I wouldn’t judge until you do your psychiatry rotation. Then make a decision. If you’re interested in psychiatry, make sure your rotation is at a place that actually gives you a good exposure to it.

      Yes the hours are better, but there are things about the field that could be interpreted as worse.

      E.g. I saw one of my patients at the mall, and the same guy threatened to kill me a few weeks earlier. In other fields, you see a patient and they’re thanking you for saving their life. In this field, you’re committing patients against their will. You think they’re going to be happy when they see you?”

      EXACTLY. If I saw the people who assaulted my brain in the past in the psych ward, “at the mall”, I would be straining not to tell them what I think of them as human beings.

      Another one…

      “psychmom1
      07-14-2006, 09:25 PM
      Oh and don’t forget to know the laws by heart… a simply screw up means a lawsuit.

      Ummm, that’s why there is always malpractice insurance”

      YOU SEE, SCREWING UP IN PSYCHIATRY ONLY COSTS THE INSURER MONEY. The doers of harm get to never lose any of their own money. Those who hide behind the protection of the law to assault human beings, need to know the laws ‘by heart’, that’s for sure.

      More… http://forums.studentdoctor.net/archive/index.php/t-298551.html

      “I love examing(sic) what make people tick. I love personality disorders and understanding what (biology or social events) led up to the development of them. ”

      “Unfortunately, it is rather hard if not impossible to volunteer in a psych ward due to patient confidentiality”

      Yep, the average shrink has SO MUCH understanding of the ‘biology’ that led to the development of your problems that they will pull out such cutting edge biological investigative techniques as a scrappy DSM book from 1994. And oh those pesky confidentiality laws preventing citizens walking in off the street reading involuntarily compiled medical notes. Wow.

      Below http://forums.studentdoctor.net/archive/index.php/t-153694.html

      “This sounds like a pretty bad experience, IMO – in our psych rotation, we followed inpatients by ourselves, did H&Ps for new admits and wrote the admission notes, worked up patients in the ER, *ran* a few group sessions (after instruction by the attending, of course), and even had the chance to practice drawing blood”

      This is what you are as an involuntarily detained/caged person in a psych ward, an opportunity for med students who have no desire to specialize in psychiatry, to practice drawing blood.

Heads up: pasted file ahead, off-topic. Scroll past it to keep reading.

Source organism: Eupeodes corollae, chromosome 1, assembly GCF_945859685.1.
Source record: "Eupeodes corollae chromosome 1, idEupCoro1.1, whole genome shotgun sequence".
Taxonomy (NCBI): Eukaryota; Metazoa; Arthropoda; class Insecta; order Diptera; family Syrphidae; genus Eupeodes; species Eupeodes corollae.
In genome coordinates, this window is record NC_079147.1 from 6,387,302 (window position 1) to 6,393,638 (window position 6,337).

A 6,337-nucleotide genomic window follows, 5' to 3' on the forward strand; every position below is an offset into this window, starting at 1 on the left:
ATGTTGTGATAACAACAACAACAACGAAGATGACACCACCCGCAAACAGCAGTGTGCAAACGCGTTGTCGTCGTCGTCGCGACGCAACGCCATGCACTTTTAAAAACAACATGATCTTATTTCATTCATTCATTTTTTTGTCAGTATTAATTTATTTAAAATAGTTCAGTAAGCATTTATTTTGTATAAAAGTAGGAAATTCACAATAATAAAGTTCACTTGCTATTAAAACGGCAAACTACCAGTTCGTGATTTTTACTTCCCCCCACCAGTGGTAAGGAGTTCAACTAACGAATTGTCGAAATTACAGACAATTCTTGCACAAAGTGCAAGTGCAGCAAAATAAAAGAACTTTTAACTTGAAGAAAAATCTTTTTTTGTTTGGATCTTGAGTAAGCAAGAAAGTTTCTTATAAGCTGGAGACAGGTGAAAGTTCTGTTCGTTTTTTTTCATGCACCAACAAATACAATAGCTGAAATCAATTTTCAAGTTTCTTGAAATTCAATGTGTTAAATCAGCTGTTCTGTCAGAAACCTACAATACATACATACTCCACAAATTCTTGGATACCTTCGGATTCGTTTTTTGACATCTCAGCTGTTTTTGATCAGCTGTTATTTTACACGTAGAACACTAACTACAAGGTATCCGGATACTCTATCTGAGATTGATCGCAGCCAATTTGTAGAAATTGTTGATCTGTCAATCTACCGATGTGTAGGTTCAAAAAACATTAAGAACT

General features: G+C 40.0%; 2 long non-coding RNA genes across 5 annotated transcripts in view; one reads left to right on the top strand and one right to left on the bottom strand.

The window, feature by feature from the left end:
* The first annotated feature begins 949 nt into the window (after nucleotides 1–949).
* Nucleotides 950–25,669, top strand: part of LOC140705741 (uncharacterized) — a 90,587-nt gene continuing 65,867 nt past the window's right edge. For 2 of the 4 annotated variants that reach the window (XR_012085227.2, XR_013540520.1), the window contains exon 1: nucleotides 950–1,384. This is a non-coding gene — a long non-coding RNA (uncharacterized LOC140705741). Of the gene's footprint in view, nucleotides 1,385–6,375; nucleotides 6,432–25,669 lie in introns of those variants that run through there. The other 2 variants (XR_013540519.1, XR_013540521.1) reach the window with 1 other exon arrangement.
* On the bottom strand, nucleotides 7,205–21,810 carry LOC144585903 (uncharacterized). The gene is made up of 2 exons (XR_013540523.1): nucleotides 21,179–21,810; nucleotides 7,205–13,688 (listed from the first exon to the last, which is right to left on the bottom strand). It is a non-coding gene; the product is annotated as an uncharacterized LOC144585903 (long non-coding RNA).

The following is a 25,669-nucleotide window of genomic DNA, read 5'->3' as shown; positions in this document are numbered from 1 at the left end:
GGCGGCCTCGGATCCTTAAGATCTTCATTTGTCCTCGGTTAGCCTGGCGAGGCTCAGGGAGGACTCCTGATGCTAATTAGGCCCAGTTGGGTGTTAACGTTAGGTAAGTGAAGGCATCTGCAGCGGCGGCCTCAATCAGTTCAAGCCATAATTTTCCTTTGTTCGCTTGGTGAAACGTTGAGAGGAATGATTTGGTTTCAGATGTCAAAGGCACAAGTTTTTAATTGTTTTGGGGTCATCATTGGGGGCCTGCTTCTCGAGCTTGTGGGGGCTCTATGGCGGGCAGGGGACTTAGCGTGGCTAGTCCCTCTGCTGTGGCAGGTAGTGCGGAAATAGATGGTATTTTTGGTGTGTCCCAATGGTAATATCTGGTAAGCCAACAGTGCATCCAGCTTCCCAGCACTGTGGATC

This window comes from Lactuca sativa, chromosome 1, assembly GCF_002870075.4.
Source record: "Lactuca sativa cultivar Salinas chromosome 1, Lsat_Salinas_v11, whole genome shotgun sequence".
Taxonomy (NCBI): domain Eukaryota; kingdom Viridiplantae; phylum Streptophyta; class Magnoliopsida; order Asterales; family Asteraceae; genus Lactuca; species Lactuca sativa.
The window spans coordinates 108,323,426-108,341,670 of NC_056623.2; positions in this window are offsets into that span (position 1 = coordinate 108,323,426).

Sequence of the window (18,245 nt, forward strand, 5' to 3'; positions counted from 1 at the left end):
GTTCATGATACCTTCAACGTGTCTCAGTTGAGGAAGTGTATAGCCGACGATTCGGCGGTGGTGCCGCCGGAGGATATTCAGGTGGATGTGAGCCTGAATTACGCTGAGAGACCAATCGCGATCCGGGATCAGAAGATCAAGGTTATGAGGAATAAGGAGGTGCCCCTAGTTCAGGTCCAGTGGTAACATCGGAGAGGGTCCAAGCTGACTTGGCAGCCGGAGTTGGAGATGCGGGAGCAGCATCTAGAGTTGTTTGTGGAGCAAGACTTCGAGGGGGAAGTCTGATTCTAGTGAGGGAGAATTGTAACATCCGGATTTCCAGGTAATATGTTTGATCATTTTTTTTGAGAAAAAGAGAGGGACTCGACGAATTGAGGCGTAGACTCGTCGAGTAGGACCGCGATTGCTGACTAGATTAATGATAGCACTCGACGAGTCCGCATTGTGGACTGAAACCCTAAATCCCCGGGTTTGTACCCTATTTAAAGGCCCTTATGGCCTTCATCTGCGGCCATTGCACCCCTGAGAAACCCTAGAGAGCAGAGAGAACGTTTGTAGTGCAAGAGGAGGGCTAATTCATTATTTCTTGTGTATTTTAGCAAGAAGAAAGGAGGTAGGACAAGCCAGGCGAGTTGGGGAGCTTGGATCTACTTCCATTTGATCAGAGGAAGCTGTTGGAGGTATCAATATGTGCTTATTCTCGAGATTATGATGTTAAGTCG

You’re an arm. Nothing more.

      http://forums.studentdoctor.net/archive/index.php/t-153694.html

      “Mumpu
      10-06-2004, 03:38 PM
      I am currently on a Psych rotation and I feel totally useless!!!!

      That’s how most psychiatrists feel too. Or at least should. :meanie:

      If there was ever a profession not requiring a medical education…”

      HAHAHAHA the truth comes out. Real med students, chatting candidly online about how you don’t even need a medical education to be a psychiatrist day to day. This is not me making things up, this is ACTUAL med students candidly chatting in med student forums online. Check the links above to verify.

      “Disco
      10-06-2004, 05:23 PM
      I think your experience thus far is typical of psych. My psych rotation blew. I was very restless and felt useless too. The most exciting thing i did was have a 9 year old draw a picture of a house, tree, person. And the psych experts decided he was psychotic and not loved because the tree didn’t have many branches…….
      Unless you want to become a psychiatrist, I say kick your feet up and get solitaire or billiards on your Palm.(Palm Pilot, 2004 personal handheld computing device)”

      THIS IS REAL MEDICAL STUDENTS VENTING AFTER A HARD DAY’S PSYCH ROTATION ONLINE ON STUDENTDOCTOR.NET

      This is the internet psychiatrists! you can’t hide. You can’t hide your medical students, you can’t hide their conversations that they so foolishly put online and show us all what casual contempt they have for our humanity.

      THIS ISN’T THE 80s or 70s where you could just call someone and have a private conversation. These foolish med students give us an insight into the contempt with which they hold people with psychiatric labels.

      One word I heard again and again when I spent a few hours perusing what med students freely admit on med student forums about psych rotations is the word ‘detachment’. They again and again said it was so important to be ‘detached’.

      HOW ELSE COULD SOMEONE live with themselves after doing violence to another human being if they were not detached?

      You’ve got SUPERVISORS selling the benefits of ‘detachment’ to med students going on psych rotations.

      Corrupt, basely immoral practices, rationalized and explained away as a matter of routine. If you ever find yourself “admitted”, and this will not necessarily be your choice to be “admitted”, EXPECT AS A MATTER OF COURSE to be turned into learning fodder for med students.

    • If you want an insight into how med students think you simply need to look on the forums where they vent and talk to each other on the internet.

      http://allnurses.com/psychiatric-nursing/lpn-student-first-82297.html

      From the above link, a med student says of his psych rotation:

      “Oct 20, ’04 by vern234
      The thing that really got to me was a verbal attack on all the students by a patient, He “Didn’t give his permission to have students watching him all day, writing stuff about him…..” he then encited(sic) all the others at group to voice the same thought, the charge nurse had to end group. I’m sure it happens often, but it was alittle frightening on our 1st day.”